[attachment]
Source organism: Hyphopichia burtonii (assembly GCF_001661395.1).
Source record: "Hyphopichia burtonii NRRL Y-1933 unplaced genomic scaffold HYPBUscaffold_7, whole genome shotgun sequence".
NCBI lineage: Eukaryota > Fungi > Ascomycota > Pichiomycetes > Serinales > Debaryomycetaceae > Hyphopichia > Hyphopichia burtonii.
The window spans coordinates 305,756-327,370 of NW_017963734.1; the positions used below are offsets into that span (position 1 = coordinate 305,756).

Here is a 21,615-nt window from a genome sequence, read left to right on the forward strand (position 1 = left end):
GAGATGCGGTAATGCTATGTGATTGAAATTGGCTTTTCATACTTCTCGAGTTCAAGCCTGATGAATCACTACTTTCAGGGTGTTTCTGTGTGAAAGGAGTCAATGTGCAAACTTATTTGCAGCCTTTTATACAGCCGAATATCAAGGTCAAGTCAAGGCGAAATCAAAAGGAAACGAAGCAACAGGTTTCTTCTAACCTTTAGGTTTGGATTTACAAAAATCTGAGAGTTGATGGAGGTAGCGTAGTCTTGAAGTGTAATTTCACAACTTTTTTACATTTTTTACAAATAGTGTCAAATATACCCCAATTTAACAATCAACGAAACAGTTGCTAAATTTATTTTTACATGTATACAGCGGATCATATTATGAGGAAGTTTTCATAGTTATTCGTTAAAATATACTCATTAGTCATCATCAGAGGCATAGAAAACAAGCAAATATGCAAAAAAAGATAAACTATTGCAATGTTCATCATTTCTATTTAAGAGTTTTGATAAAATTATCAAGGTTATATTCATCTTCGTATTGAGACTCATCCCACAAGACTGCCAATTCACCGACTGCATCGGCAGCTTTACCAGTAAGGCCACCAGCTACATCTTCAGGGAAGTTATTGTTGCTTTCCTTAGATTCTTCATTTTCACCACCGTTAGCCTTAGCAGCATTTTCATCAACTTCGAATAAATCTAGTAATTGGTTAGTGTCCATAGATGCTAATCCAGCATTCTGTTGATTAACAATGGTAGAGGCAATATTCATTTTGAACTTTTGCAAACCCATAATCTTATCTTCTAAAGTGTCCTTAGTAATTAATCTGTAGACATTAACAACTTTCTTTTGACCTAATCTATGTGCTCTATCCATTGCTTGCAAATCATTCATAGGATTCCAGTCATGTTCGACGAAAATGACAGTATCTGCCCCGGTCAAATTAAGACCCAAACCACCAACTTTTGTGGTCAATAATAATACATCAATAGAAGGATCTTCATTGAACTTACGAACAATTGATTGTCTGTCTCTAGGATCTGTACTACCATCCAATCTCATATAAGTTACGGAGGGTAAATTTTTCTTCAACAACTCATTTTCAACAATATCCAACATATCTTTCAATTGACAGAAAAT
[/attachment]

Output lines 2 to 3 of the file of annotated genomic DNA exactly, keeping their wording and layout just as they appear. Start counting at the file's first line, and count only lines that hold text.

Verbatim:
Source record: "Hyphopichia burtonii NRRL Y-1933 unplaced genomic scaffold HYPBUscaffold_7, whole genome shotgun sequence".
NCBI lineage: Eukaryota > Fungi > Ascomycota > Pichiomycetes > Serinales > Debaryomycetaceae > Hyphopichia > Hyphopichia burtonii.